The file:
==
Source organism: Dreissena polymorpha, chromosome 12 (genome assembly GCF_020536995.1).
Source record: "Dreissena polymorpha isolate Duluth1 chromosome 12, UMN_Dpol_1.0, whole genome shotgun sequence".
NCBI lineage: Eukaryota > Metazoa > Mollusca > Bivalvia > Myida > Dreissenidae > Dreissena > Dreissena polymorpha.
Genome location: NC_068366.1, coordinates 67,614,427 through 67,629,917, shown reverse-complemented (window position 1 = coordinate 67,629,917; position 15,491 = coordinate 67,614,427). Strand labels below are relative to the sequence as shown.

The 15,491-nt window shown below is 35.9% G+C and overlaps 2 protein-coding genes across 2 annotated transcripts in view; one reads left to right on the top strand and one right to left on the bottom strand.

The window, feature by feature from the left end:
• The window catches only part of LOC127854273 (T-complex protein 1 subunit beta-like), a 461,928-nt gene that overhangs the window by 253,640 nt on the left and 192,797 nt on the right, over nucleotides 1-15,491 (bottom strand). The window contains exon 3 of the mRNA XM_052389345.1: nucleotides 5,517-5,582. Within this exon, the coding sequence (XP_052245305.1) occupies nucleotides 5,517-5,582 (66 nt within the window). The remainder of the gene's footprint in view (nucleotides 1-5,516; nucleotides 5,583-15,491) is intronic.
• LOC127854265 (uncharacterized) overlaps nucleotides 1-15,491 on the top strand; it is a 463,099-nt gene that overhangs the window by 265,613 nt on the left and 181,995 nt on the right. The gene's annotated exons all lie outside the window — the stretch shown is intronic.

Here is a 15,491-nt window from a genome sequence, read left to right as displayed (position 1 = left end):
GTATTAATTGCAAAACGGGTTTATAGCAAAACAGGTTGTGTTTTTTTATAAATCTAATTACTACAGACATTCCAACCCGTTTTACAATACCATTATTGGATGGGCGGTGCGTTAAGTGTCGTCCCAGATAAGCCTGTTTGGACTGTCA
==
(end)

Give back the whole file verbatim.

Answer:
Source organism: Dreissena polymorpha, chromosome 12 (genome assembly GCF_020536995.1).
Source record: "Dreissena polymorpha isolate Duluth1 chromosome 12, UMN_Dpol_1.0, whole genome shotgun sequence".
NCBI lineage: Eukaryota > Metazoa > Mollusca > Bivalvia > Myida > Dreissenidae > Dreissena > Dreissena polymorpha.
Genome location: NC_068366.1, coordinates 67,614,427 through 67,629,917, shown reverse-complemented (window position 1 = coordinate 67,629,917; position 15,491 = coordinate 67,614,427). Strand labels below are relative to the sequence as shown.

The 15,491-nt window shown below is 35.9% G+C and overlaps 2 protein-coding genes across 2 annotated transcripts in view; one reads left to right on the top strand and one right to left on the bottom strand.

The window, feature by feature from the left end:
• The window catches only part of LOC127854273 (T-complex protein 1 subunit beta-like), a 461,928-nt gene that overhangs the window by 253,640 nt on the left and 192,797 nt on the right, over nucleotides 1-15,491 (bottom strand). The window contains exon 3 of the mRNA XM_052389345.1: nucleotides 5,517-5,582. Within this exon, the coding sequence (XP_052245305.1) occupies nucleotides 5,517-5,582 (66 nt within the window). The remainder of the gene's footprint in view (nucleotides 1-5,516; nucleotides 5,583-15,491) is intronic.
• LOC127854265 (uncharacterized) overlaps nucleotides 1-15,491 on the top strand; it is a 463,099-nt gene that overhangs the window by 265,613 nt on the left and 181,995 nt on the right. The gene's annotated exons all lie outside the window — the stretch shown is intronic.

Here is a 15,491-nt window from a genome sequence, read left to right as displayed (position 1 = left end):
GTATTAATTGCAAAACGGGTTTATAGCAAAACAGGTTGTGTTTTTTTATAAATCTAATTACTACAGACATTCCAACCCGTTTTACAATACCATTATTGGATGGGCGGTGCGTTAAGTGTCGTCCCAGATAAGCCTGTTTGGACTGTCA